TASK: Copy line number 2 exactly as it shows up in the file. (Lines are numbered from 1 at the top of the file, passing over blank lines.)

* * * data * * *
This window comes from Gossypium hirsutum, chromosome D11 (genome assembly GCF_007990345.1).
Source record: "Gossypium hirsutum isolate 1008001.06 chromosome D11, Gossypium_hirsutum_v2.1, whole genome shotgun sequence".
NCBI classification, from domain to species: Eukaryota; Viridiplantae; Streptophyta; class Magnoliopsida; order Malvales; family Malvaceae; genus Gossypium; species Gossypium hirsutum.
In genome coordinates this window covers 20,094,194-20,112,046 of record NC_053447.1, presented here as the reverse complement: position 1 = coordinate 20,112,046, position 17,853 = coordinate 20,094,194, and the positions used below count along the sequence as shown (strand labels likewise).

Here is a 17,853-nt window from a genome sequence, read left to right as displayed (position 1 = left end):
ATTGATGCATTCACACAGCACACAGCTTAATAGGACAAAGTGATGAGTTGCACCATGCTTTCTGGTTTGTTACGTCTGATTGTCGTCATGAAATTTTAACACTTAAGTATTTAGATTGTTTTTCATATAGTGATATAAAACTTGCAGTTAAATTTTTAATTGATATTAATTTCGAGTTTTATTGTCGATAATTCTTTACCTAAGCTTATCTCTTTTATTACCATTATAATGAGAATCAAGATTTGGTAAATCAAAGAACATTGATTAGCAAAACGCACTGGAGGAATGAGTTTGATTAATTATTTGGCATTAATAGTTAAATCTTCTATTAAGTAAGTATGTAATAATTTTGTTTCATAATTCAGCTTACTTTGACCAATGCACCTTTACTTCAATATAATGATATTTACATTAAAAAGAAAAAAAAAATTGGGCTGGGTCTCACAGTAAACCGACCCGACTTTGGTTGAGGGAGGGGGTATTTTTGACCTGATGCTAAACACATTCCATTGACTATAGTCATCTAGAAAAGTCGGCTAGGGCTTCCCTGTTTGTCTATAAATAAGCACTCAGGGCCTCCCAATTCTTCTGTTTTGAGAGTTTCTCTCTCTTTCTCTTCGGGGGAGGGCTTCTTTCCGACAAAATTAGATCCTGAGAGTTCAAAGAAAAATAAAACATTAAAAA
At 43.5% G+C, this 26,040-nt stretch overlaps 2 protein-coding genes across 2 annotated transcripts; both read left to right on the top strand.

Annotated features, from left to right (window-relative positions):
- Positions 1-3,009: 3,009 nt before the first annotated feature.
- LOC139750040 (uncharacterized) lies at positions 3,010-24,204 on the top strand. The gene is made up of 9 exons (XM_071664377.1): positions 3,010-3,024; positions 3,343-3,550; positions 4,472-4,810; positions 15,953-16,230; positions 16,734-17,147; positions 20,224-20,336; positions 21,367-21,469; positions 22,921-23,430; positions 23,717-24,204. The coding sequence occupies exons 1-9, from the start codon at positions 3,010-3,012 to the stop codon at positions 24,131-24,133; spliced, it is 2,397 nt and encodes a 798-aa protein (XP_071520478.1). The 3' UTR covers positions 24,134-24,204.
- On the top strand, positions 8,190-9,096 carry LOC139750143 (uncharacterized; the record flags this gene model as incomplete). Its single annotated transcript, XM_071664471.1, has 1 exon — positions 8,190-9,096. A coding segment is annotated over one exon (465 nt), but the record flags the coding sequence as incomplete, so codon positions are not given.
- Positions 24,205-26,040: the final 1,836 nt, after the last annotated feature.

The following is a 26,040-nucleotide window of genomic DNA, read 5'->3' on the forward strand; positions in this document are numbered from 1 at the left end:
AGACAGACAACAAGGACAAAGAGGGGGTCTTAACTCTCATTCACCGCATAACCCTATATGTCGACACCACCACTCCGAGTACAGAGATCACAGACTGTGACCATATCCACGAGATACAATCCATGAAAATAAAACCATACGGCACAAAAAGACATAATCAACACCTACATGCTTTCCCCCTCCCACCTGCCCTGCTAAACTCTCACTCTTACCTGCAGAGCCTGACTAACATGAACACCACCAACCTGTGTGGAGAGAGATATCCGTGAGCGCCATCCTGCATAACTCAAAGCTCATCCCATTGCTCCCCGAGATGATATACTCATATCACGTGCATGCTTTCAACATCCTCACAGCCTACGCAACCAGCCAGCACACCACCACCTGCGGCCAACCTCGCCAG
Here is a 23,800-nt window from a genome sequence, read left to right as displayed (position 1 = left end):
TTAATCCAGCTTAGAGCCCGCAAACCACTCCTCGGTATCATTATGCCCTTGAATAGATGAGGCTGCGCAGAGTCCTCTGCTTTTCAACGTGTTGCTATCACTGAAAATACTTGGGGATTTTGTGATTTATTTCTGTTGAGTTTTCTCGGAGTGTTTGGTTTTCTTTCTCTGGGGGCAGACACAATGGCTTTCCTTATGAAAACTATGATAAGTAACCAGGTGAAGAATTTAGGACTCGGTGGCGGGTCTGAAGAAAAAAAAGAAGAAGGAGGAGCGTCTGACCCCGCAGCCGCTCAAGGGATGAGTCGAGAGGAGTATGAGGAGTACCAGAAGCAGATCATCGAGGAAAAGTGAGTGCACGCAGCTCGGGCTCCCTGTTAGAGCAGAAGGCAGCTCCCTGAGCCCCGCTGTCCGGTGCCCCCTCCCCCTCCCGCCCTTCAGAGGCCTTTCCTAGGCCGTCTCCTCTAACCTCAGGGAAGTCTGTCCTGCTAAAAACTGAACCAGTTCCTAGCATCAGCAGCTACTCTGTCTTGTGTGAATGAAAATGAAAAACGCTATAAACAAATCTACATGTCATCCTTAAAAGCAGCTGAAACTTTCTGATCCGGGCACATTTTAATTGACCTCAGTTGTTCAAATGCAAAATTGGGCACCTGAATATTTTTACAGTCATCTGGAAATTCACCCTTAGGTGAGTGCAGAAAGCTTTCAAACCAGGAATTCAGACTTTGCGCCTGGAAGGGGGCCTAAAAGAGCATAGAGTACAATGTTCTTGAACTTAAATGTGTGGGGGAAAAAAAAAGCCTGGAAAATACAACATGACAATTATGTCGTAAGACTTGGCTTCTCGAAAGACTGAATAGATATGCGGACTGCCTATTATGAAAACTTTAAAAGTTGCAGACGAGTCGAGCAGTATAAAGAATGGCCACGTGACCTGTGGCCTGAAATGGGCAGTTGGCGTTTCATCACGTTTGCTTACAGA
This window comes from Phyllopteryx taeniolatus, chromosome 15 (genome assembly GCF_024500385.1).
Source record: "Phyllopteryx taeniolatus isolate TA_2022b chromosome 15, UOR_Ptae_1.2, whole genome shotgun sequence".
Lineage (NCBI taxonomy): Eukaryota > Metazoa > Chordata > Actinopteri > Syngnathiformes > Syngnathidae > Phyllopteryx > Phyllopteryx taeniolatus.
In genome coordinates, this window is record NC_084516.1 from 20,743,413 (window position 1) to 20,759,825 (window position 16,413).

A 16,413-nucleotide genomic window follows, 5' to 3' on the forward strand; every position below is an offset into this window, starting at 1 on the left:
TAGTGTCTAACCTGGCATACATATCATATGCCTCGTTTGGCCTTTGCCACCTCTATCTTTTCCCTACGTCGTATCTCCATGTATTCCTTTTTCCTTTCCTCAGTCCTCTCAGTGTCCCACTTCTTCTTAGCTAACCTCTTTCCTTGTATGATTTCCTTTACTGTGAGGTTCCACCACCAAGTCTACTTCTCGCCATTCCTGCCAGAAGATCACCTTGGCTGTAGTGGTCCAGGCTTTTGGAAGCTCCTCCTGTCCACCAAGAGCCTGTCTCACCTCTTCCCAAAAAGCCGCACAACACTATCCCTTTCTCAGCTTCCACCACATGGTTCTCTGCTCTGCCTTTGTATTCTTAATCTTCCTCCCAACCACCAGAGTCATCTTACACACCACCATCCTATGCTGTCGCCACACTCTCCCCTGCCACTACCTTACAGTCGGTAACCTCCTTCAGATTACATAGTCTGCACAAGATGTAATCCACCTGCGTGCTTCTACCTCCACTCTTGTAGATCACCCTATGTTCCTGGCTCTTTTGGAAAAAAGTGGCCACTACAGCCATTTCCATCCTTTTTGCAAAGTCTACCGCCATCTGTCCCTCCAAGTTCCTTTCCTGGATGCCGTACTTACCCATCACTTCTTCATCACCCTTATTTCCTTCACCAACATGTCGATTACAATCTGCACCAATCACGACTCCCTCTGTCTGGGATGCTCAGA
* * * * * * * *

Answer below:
Source record: "Gossypium hirsutum isolate 1008001.06 chromosome D11, Gossypium_hirsutum_v2.1, whole genome shotgun sequence".